194 – Psalm 37 – Cut off
Of the many things that could be said about Psalm 37, one might summarize the chapter as a contrast between the wicked and the righteous. I noticed such a contrast when considering the phrase “cut off”, and I thought it would make a good discussion topic. Just to warn you though, we will be taking two rabbit trails in this study. The first rabbit trail is to simply define the phrase rabbit trail. If you’ve ever seen rabbit tracks in the snow, or have witnessed a rabbit running from danger, you’ve probably noticed the rabbit rarely (if ever) runs in a straight line. He zigs and zags and sometimes doubles back to where he’s already been, etc. Metaphorically, we will take, or should I say create a rabbit trail.
Let’s take a peek at the first verse we encounter in this Psalm containing the phrase, “cut off”.
9 For evildoers shall be cut off;
But those who wait on the LORD,
They shall inherit the earth.
I’ve bolded the contrast between the “evildoers” and “those who wait on YHWH”. The verse gets right to the point. The evildoers will be cut off. I can’t help myself, I need to consult the original language lexicon to see what the possible range of meaning is for the phrase.
The Hebrew word נִכְרָֽתָה is translated cut off. It is a verb (perfect), third person, feminine, singular. The verbs root is כרת which has the range of meaning: TO CUT, TO CUT OFF, to kill, to destroy; to make a covenant; to be cut down; to be cut off; to be driven into exile, to be expelled; to be extirpated, destroyed; to perish, to fail; to be consumed; to kill, destroy; to separate, to remove, to withdraw.
Most of the range of meaning makes sense to me. But what is this “to make a covenant” phrase? It doesn’t seem to fit with the rest of the possible range. And thus begins our rabbit trail. The “to cut, to cut off” part has been used in reference to cutting off a part of a garment (1 Samuel 24:5, 12), or the branch of a tree (Numbers 13:23, 24). It is also used to mean “to cut off the head” (1 Samuel 17:51). The idea of “to make a covenant” comes from passages like Genesis 15:7-18. When a covenant was “cut” between two people a sacrificial animal or animals were cut in two halves and both parties who were responsible for keeping the covenant would pass through the middle of the halves as if to say, “if I break the covenant may it be done to me the same as these pieces.” There were some one-party covenants. In other words, only one party was charged with keeping the promise. You’ll notice in the Genesis 15 passage God caused Abraham to sleep so that YHWH alone passed through the pieces. Abraham had no part in insuring the covenant’s fulfillment.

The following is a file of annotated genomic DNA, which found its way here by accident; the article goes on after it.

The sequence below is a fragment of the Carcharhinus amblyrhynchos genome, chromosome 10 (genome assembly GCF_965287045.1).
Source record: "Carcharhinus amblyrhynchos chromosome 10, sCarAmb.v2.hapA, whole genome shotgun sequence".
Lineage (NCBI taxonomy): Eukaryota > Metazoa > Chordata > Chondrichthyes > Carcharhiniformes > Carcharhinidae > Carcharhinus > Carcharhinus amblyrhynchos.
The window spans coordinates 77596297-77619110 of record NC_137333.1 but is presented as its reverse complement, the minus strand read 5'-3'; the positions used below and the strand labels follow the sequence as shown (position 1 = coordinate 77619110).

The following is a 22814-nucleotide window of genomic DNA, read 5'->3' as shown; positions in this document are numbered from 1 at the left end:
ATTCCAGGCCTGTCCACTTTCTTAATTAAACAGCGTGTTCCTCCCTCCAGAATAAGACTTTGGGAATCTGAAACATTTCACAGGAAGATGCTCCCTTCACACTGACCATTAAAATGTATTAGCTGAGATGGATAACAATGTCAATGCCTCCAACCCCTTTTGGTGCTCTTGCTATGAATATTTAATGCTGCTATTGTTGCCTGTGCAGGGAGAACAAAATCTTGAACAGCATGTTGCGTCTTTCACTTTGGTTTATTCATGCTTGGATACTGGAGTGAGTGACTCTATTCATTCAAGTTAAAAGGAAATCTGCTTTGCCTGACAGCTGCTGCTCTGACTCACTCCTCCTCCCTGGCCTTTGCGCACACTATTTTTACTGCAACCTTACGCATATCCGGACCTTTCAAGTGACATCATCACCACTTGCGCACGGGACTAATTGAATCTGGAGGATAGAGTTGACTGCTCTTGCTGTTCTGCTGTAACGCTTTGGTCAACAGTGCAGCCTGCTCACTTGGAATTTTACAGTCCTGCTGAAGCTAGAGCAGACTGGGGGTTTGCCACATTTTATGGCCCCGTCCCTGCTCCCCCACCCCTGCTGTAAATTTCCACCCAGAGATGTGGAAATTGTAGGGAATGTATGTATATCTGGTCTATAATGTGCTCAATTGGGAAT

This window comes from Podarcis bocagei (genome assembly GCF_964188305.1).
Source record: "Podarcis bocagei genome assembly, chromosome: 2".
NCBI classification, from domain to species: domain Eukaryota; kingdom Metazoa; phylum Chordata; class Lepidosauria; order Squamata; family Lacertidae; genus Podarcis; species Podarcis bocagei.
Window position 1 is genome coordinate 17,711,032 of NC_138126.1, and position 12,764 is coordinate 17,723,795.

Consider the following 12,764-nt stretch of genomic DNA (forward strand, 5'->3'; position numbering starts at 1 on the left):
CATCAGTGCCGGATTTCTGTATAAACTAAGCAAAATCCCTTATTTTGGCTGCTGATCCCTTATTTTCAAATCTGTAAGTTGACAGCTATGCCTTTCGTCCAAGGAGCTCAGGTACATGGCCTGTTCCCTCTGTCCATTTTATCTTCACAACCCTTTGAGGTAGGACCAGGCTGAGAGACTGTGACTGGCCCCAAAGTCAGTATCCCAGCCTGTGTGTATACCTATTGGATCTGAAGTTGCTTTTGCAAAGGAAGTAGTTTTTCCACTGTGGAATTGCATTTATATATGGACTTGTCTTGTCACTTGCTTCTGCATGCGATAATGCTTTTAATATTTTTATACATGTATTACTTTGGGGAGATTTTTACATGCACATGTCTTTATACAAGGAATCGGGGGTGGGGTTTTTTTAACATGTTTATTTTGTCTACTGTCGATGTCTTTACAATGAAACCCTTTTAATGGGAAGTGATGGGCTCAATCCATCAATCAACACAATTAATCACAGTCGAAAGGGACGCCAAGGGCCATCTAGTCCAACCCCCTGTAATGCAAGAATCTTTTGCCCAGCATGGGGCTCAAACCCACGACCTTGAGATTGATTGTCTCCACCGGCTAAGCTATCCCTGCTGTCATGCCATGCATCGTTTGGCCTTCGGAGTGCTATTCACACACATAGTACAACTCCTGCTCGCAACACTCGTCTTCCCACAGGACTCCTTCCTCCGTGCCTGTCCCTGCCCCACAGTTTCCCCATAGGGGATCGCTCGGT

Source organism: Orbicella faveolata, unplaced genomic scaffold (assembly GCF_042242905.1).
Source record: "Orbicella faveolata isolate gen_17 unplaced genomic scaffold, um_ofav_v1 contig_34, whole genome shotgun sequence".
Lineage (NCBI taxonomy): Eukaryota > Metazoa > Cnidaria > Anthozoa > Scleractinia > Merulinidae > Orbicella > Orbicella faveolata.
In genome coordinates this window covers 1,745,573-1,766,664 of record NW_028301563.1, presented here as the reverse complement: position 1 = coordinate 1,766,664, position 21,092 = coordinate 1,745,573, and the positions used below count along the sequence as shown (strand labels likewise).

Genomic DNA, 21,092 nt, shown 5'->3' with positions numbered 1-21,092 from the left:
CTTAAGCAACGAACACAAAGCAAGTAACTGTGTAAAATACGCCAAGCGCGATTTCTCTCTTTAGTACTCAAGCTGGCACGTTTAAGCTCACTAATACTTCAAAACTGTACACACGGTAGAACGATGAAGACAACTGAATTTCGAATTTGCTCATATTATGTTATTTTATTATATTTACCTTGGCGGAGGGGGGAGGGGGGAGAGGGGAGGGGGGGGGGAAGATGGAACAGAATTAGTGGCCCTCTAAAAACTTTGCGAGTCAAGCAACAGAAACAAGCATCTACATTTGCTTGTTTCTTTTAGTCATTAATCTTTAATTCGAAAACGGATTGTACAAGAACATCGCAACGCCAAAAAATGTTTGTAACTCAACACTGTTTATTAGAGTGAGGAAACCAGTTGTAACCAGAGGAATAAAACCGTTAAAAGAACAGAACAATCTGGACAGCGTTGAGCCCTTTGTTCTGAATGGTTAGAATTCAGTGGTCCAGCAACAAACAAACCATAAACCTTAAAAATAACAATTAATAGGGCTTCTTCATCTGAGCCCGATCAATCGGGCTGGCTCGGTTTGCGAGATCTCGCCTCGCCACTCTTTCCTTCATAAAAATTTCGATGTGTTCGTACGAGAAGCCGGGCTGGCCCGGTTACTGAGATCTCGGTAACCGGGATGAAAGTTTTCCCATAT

The purpose of the rabbit trail was to understand how “to make a covenant” came to be apart of the range of meaning for “cut off”. It was the cutting of the sacrifice in half during the covenant-making ceremony but has nothing to do with each reference here in Psalm 37.
Another important observation when studying God’s Unique Word is to notice repeating words or phrases in a passage. The fact that the wicked are said to be “cut off” five times in this chapter is meant to emphasize that God will surely bring it to pass.
22 For those blessed by Him shall inherit the earth,
But those cursed by Him shall be cut off.
28 For the LORD loves justice,
And does not forsake His saints;
They are preserved forever,
But the descendants of the wicked shall be cut off.
34 Wait on the LORD,
And keep His way,
And He shall exalt you to inherit the land;
When the wicked are cut off, you shall see it.
38 But the transgressors shall be destroyed together;
The future of the wicked shall be cut off.
Is there no hope for the wicked then? No, there is no hope for the wicked! Let me explain. If God calls you righteous it’s because you have put your faith in Jesus the Christ for eternal salvation. If God calls you wicked it’s because you have not put your faith in Jesus for eternal salvation.
2 Corinthians 5:21
21 For He made Him who knew no sin to be sin for us, that we might become the righteousness of God in Him.
The righteous (in Christ) are blessed by God, the wicked (without Christ) are destroyed by God. Let the wicked unbeliever be made righteous by the blood of Jesus Christ, let him put his faith in Jesus for salvation.
8 For by grace you have been saved through faith, and that not of yourselves; it is the gift of God,
9 not of works, lest anyone should boast.
All Scripture quotations from The New King James Version. Nashville: Thomas Nelson, 1982. Print.
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